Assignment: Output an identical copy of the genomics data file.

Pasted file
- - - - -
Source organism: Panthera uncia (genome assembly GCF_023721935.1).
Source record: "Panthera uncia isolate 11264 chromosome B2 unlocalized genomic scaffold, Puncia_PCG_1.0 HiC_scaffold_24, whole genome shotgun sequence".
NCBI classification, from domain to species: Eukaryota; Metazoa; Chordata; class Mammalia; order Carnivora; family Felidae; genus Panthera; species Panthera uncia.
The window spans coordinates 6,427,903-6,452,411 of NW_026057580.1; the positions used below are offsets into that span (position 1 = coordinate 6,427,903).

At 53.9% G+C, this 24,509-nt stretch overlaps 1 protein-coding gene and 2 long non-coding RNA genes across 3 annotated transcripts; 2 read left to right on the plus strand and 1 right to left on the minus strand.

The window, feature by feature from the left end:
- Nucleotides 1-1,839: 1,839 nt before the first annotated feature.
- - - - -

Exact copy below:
Source organism: Panthera uncia (genome assembly GCF_023721935.1).
Source record: "Panthera uncia isolate 11264 chromosome B2 unlocalized genomic scaffold, Puncia_PCG_1.0 HiC_scaffold_24, whole genome shotgun sequence".
NCBI classification, from domain to species: Eukaryota; Metazoa; Chordata; class Mammalia; order Carnivora; family Felidae; genus Panthera; species Panthera uncia.
The window spans coordinates 6,427,903-6,452,411 of NW_026057580.1; the positions used below are offsets into that span (position 1 = coordinate 6,427,903).

At 53.9% G+C, this 24,509-nt stretch overlaps 1 protein-coding gene and 2 long non-coding RNA genes across 3 annotated transcripts; 2 read left to right on the plus strand and 1 right to left on the minus strand.

The window, feature by feature from the left end:
- Nucleotides 1-1,839: 1,839 nt before the first annotated feature.